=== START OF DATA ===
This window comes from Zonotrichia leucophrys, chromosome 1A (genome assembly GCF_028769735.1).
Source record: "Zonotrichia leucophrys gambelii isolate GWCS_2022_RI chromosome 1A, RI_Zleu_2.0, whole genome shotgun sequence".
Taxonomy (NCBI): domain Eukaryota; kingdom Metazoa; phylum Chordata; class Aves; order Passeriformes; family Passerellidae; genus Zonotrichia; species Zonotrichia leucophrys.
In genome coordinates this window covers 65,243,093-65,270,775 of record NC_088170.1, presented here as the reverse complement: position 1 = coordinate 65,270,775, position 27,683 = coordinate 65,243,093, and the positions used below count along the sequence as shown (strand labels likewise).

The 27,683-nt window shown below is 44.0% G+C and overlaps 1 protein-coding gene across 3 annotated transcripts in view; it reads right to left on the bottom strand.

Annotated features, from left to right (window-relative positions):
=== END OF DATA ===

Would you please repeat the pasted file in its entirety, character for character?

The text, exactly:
This window comes from Zonotrichia leucophrys, chromosome 1A (genome assembly GCF_028769735.1).
Source record: "Zonotrichia leucophrys gambelii isolate GWCS_2022_RI chromosome 1A, RI_Zleu_2.0, whole genome shotgun sequence".
Taxonomy (NCBI): domain Eukaryota; kingdom Metazoa; phylum Chordata; class Aves; order Passeriformes; family Passerellidae; genus Zonotrichia; species Zonotrichia leucophrys.
In genome coordinates this window covers 65,243,093-65,270,775 of record NC_088170.1, presented here as the reverse complement: position 1 = coordinate 65,270,775, position 27,683 = coordinate 65,243,093, and the positions used below count along the sequence as shown (strand labels likewise).

The 27,683-nt window shown below is 44.0% G+C and overlaps 1 protein-coding gene across 3 annotated transcripts in view; it reads right to left on the bottom strand.

Annotated features, from left to right (window-relative positions):